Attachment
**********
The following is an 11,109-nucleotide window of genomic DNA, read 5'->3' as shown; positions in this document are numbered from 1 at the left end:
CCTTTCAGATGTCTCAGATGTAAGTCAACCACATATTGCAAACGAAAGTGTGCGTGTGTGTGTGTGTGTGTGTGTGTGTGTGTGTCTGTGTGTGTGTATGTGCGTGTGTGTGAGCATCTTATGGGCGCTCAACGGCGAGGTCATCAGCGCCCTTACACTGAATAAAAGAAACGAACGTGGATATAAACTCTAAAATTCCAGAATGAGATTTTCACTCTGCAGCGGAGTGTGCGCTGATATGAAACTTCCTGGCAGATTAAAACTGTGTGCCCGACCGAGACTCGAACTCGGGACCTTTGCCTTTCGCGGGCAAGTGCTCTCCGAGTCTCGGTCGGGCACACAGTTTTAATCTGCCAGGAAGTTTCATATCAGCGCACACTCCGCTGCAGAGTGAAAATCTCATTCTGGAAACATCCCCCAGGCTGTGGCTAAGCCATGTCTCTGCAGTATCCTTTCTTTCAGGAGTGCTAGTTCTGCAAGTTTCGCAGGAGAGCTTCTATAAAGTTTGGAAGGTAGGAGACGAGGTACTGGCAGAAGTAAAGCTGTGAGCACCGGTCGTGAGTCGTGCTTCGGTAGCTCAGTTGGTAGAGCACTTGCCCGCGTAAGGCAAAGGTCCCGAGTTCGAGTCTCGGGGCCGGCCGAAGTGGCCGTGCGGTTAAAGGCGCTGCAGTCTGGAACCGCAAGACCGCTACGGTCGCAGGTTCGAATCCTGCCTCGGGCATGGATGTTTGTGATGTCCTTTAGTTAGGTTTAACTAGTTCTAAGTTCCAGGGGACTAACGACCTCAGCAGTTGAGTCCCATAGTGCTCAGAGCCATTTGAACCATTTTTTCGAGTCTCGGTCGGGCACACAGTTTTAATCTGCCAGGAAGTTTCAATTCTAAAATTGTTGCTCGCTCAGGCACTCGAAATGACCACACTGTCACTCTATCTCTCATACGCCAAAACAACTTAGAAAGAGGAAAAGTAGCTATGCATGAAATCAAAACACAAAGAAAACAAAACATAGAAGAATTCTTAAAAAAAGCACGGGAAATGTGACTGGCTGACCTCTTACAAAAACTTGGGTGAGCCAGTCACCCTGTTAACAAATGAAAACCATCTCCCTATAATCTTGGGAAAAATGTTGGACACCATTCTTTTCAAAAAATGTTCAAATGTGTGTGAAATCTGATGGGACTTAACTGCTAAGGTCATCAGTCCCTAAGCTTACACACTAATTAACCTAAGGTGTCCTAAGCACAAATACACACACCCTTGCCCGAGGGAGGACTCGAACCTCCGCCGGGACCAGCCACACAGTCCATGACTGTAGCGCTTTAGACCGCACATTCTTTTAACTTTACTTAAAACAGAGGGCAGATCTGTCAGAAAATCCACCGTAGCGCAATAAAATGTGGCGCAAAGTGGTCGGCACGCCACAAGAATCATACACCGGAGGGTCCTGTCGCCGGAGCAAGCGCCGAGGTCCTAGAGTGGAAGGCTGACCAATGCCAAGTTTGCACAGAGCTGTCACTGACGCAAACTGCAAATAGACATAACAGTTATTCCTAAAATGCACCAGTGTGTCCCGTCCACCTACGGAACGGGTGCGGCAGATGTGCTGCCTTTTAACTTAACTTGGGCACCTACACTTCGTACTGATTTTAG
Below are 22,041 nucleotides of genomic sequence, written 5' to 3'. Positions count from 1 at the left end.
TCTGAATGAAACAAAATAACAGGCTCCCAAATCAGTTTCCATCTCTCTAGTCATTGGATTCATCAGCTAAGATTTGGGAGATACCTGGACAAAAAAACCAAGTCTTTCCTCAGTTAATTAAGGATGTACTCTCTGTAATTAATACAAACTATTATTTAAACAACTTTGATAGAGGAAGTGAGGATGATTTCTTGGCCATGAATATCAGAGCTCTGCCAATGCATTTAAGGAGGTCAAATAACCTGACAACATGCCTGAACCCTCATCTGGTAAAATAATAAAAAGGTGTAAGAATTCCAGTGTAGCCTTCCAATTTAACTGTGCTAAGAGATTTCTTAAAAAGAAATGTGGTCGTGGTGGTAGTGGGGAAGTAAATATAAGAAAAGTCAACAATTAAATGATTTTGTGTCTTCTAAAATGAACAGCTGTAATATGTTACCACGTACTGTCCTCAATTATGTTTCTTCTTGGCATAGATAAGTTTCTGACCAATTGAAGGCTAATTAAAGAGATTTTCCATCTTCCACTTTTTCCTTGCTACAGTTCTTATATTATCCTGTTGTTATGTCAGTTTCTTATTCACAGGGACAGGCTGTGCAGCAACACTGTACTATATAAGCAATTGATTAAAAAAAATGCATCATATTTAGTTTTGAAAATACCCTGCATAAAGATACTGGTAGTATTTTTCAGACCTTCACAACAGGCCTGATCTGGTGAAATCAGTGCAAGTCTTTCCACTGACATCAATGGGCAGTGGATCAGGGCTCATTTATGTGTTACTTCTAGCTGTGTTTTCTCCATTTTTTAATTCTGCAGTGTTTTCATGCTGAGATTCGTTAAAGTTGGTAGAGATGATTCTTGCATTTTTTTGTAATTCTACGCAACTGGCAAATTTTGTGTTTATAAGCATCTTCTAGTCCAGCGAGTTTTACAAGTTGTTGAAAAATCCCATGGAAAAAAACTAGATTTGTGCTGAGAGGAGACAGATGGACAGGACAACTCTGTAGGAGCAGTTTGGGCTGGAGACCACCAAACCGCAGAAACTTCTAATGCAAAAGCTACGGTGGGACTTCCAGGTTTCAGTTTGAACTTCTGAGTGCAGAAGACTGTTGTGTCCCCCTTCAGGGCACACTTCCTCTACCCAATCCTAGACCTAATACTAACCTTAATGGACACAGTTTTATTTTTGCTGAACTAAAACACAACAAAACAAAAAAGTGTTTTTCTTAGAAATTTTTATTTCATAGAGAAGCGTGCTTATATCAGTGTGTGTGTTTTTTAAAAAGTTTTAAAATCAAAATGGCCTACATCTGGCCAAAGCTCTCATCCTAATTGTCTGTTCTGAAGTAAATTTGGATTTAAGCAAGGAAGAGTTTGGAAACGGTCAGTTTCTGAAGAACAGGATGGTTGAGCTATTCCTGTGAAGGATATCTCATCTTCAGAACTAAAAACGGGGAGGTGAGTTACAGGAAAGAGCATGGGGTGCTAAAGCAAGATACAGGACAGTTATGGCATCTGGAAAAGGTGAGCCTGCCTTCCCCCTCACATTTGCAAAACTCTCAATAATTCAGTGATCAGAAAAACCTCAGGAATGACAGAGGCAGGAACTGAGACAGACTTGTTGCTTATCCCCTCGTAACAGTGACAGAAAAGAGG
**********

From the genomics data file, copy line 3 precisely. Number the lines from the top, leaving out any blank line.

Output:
Below are 22,041 nucleotides of genomic sequence, written 5' to 3'. Positions count from 1 at the left end.